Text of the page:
It was scarcely to be expected that the son of such a father should not, independently of inspiration, have caught a portion of the pure poetic fire. Though the spirit of poetry, strictly speaking, is not transmissible by ordinary generation, yet most celebrated poets have had poetical parents; but in many cases the talent has degenerated into that of music, and the spirit of poetry in the sire has become a mere musical instrument in the hands of the son. This however was not the case with the son of David, for though vastly inferior to his father in this gift, he had nevertheless the spirit and powers of a first-rate poet.

    9. His knowledge in natural history must have been very extensive; it is said, "He spake of trees, from the cedar that is in Lebanon even unto the hyssop that springeth out of the wall. He spake also of beasts, of fowls, of reptiles, and of fishes;" 1 Kings 4:33. All this knowledge has perished; his countrymen, the prophets excepted, were without taste, and took no pains to preserve what they did not relish. A man of such mental power and comprehension under the direction of Divine light must have spoken of things as they are. His doctrine therefore of generation and corruption, of nutrition, vegetation, production, aliments, tribes, classes, families, and habits, relative to the different subjects in botany, zoology, ornithology, entomology, and ichthyology, which are all evidently referred to here, must have been at once correct, instructive, and delightful. I have already lamented the labor it has cost our Rays, Tourneforts, Linnes, Buffons, Willoughbys, Swammerdams, and Bloschs, to regain those sciences which possibly were possessed in their highest degree by the Israelitish king, and which, alas! are all lost, except a few traces in the book of Ecclesiastes, if that work can be traced to so remote an age as that of Solomon.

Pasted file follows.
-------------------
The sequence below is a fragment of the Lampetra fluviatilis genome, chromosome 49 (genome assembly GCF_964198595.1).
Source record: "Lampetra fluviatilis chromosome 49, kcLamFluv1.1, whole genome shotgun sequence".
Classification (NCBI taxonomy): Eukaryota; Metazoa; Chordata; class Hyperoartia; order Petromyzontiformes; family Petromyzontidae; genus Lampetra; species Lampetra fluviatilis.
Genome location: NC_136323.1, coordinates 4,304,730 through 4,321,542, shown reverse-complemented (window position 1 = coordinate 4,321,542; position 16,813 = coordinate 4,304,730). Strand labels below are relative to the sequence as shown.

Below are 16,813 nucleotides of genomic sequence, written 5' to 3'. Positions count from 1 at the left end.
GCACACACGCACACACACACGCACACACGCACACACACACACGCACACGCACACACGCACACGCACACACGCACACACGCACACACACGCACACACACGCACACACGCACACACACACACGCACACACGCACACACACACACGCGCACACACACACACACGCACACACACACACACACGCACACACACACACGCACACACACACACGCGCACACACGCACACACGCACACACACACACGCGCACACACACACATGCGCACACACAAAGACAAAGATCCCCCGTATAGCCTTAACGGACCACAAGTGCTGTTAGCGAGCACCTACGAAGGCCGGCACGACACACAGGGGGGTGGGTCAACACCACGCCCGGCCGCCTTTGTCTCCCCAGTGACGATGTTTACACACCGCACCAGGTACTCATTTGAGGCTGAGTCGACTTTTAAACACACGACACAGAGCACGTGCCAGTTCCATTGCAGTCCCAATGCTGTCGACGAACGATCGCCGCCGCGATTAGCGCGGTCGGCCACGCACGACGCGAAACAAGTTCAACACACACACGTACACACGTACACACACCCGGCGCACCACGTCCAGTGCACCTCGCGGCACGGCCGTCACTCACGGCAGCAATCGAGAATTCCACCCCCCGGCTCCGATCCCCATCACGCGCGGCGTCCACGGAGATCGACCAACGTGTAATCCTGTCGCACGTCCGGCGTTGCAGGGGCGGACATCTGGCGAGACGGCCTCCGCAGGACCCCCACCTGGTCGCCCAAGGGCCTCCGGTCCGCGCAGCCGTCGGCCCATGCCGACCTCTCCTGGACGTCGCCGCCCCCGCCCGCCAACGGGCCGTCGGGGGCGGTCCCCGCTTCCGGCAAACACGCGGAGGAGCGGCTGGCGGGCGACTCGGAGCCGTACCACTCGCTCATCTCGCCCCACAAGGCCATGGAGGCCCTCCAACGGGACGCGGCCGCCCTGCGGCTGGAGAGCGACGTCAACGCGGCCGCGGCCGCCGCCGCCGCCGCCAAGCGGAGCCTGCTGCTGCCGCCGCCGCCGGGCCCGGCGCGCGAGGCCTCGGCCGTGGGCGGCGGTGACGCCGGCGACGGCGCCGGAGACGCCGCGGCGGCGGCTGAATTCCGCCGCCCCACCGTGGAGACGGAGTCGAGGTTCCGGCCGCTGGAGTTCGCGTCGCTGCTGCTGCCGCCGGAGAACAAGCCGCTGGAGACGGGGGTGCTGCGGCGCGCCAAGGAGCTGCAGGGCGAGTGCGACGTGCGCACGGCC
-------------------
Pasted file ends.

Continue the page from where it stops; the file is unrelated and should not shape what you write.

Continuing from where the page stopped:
Wesley's Notes on 1 Kings 11:43

    11:43 Slept - This expression is promiscuously used concerning good and bad; and signifies only, that they died as their fathers did. But did he repent before he died? This seems to be put out of dispute by the book of Ecclesiastes; written after his fall; as is evident, not only from the unanimous testimony of the Hebrew writers, but also, from the whole strain of that book, which was written long after he had finished all his works, and after he had liberally drunk of all sorts of sensual pleasures, and sadly experienced the bitter effects of his love of women, Eccles 7:17, and c. which makes it more than probable, that as David writ Psalm 51:1 - 19. So Solomon wrote this book as a publick testimony and profession of his repentance.